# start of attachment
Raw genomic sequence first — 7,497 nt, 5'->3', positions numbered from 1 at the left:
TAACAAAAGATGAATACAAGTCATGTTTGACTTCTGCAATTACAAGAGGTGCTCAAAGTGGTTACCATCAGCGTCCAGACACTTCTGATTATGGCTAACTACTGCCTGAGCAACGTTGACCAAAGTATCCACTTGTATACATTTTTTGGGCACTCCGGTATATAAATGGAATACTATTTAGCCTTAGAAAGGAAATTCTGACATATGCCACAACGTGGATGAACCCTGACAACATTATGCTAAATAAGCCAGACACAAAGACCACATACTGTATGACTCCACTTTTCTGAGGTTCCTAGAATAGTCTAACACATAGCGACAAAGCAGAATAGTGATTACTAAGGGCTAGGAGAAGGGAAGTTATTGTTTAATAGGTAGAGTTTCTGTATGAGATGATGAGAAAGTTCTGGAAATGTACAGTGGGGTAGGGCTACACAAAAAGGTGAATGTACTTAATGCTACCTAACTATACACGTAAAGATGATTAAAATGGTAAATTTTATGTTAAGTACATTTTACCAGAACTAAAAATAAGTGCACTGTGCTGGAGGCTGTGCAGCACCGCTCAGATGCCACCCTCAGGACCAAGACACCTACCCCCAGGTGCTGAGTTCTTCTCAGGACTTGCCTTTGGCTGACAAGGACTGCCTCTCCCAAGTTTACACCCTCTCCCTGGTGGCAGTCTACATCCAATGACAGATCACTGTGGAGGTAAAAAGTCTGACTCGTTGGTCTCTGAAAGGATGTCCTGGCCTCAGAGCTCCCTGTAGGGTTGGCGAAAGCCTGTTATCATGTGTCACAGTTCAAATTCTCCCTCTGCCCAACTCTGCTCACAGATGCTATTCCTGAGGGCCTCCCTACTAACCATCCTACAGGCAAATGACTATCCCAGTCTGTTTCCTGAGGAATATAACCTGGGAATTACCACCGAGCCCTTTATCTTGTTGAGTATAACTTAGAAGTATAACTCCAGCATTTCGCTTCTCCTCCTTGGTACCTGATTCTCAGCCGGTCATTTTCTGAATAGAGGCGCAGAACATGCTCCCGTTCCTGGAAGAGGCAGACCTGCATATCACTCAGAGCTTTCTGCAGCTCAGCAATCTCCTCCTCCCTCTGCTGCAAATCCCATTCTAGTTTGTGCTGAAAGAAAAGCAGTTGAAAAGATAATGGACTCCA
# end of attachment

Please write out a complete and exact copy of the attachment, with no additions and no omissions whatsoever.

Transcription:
Raw genomic sequence first — 7,497 nt, 5'->3', positions numbered from 1 at the left:
TAACAAAAGATGAATACAAGTCATGTTTGACTTCTGCAATTACAAGAGGTGCTCAAAGTGGTTACCATCAGCGTCCAGACACTTCTGATTATGGCTAACTACTGCCTGAGCAACGTTGACCAAAGTATCCACTTGTATACATTTTTTGGGCACTCCGGTATATAAATGGAATACTATTTAGCCTTAGAAAGGAAATTCTGACATATGCCACAACGTGGATGAACCCTGACAACATTATGCTAAATAAGCCAGACACAAAGACCACATACTGTATGACTCCACTTTTCTGAGGTTCCTAGAATAGTCTAACACATAGCGACAAAGCAGAATAGTGATTACTAAGGGCTAGGAGAAGGGAAGTTATTGTTTAATAGGTAGAGTTTCTGTATGAGATGATGAGAAAGTTCTGGAAATGTACAGTGGGGTAGGGCTACACAAAAAGGTGAATGTACTTAATGCTACCTAACTATACACGTAAAGATGATTAAAATGGTAAATTTTATGTTAAGTACATTTTACCAGAACTAAAAATAAGTGCACTGTGCTGGAGGCTGTGCAGCACCGCTCAGATGCCACCCTCAGGACCAAGACACCTACCCCCAGGTGCTGAGTTCTTCTCAGGACTTGCCTTTGGCTGACAAGGACTGCCTCTCCCAAGTTTACACCCTCTCCCTGGTGGCAGTCTACATCCAATGACAGATCACTGTGGAGGTAAAAAGTCTGACTCGTTGGTCTCTGAAAGGATGTCCTGGCCTCAGAGCTCCCTGTAGGGTTGGCGAAAGCCTGTTATCATGTGTCACAGTTCAAATTCTCCCTCTGCCCAACTCTGCTCACAGATGCTATTCCTGAGGGCCTCCCTACTAACCATCCTACAGGCAAATGACTATCCCAGTCTGTTTCCTGAGGAATATAACCTGGGAATTACCACCGAGCCCTTTATCTTGTTGAGTATAACTTAGAAGTATAACTCCAGCATTTCGCTTCTCCTCCTTGGTACCTGATTCTCAGCCGGTCATTTTCTGAATAGAGGCGCAGAACATGCTCCCGTTCCTGGAAGAGGCAGACCTGCATATCACTCAGAGCTTTCTGCAGCTCAGCAATCTCCTCCTCCCTCTGCTGCAAATCCCATTCTAGTTTGTGCTGAAAGAAAAGCAGTTGAAAAGATAATGGACTCCA